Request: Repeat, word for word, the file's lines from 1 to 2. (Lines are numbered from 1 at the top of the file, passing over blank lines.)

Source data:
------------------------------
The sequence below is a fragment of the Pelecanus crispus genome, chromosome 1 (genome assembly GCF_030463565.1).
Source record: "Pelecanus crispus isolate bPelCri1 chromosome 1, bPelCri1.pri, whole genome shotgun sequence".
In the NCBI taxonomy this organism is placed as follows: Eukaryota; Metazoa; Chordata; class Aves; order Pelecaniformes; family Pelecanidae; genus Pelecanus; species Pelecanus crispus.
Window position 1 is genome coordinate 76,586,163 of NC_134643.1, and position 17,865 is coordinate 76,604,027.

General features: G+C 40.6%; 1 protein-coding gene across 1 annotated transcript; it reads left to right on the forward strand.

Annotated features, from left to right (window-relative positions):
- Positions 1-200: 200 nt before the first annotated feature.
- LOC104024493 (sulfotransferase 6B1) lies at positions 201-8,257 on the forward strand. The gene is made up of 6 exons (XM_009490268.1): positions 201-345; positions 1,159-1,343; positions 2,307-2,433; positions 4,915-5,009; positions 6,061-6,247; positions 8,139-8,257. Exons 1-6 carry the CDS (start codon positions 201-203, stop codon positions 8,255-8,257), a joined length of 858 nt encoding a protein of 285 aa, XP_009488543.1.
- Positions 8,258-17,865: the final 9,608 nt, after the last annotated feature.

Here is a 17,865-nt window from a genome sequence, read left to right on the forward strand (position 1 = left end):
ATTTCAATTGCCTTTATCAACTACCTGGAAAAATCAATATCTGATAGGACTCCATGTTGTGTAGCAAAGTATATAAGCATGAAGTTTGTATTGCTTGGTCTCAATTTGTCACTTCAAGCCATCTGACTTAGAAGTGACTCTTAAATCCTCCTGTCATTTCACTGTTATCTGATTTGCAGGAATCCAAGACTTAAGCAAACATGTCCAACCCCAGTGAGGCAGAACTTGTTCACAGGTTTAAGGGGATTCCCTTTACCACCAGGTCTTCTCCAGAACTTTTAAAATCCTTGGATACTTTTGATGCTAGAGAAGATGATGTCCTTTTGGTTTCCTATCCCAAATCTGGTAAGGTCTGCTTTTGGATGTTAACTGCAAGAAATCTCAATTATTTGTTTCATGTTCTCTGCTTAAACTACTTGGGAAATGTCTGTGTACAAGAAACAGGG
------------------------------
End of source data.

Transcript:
The sequence below is a fragment of the Pelecanus crispus genome, chromosome 1 (genome assembly GCF_030463565.1).
Source record: "Pelecanus crispus isolate bPelCri1 chromosome 1, bPelCri1.pri, whole genome shotgun sequence".